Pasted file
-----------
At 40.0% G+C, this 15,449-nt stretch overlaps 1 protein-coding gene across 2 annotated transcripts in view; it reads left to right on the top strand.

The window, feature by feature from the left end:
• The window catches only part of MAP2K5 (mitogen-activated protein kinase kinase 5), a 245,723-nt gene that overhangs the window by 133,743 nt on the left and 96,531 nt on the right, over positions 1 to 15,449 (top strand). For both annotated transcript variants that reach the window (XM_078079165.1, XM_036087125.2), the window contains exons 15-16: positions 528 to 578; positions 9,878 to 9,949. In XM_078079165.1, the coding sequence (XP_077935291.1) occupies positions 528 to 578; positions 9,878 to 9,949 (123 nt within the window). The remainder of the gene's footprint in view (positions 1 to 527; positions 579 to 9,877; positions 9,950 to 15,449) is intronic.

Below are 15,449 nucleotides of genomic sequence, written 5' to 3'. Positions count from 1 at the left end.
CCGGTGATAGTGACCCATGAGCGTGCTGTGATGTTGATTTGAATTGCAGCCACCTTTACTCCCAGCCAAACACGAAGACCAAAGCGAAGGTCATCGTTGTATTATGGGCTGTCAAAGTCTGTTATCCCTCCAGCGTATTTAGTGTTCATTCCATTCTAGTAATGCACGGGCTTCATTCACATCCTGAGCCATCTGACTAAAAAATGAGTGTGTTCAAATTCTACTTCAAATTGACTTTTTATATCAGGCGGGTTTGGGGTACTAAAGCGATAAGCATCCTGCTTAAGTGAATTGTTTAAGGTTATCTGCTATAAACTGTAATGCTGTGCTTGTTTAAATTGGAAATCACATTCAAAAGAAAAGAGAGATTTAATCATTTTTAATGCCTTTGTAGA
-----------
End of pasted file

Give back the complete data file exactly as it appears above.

At 40.0% G+C, this 15,449-nt stretch overlaps 1 protein-coding gene across 2 annotated transcripts in view; it reads left to right on the top strand.

The window, feature by feature from the left end:
• The window catches only part of MAP2K5 (mitogen-activated protein kinase kinase 5), a 245,723-nt gene that overhangs the window by 133,743 nt on the left and 96,531 nt on the right, over positions 1 to 15,449 (top strand). For both annotated transcript variants that reach the window (XM_078079165.1, XM_036087125.2), the window contains exons 15-16: positions 528 to 578; positions 9,878 to 9,949. In XM_078079165.1, the coding sequence (XP_077935291.1) occupies positions 528 to 578; positions 9,878 to 9,949 (123 nt within the window). The remainder of the gene's footprint in view (positions 1 to 527; positions 579 to 9,877; positions 9,950 to 15,449) is intronic.

Below are 15,449 nucleotides of genomic sequence, written 5' to 3'. Positions count from 1 at the left end.
CCGGTGATAGTGACCCATGAGCGTGCTGTGATGTTGATTTGAATTGCAGCCACCTTTACTCCCAGCCAAACACGAAGACCAAAGCGAAGGTCATCGTTGTATTATGGGCTGTCAAAGTCTGTTATCCCTCCAGCGTATTTAGTGTTCATTCCATTCTAGTAATGCACGGGCTTCATTCACATCCTGAGCCATCTGACTAAAAAATGAGTGTGTTCAAATTCTACTTCAAATTGACTTTTTATATCAGGCGGGTTTGGGGTACTAAAGCGATAAGCATCCTGCTTAAGTGAATTGTTTAAGGTTATCTGCTATAAACTGTAATGCTGTGCTTGTTTAAATTGGAAATCACATTCAAAAGAAAAGAGAGATTTAATCATTTTTAATGCCTTTGTAGA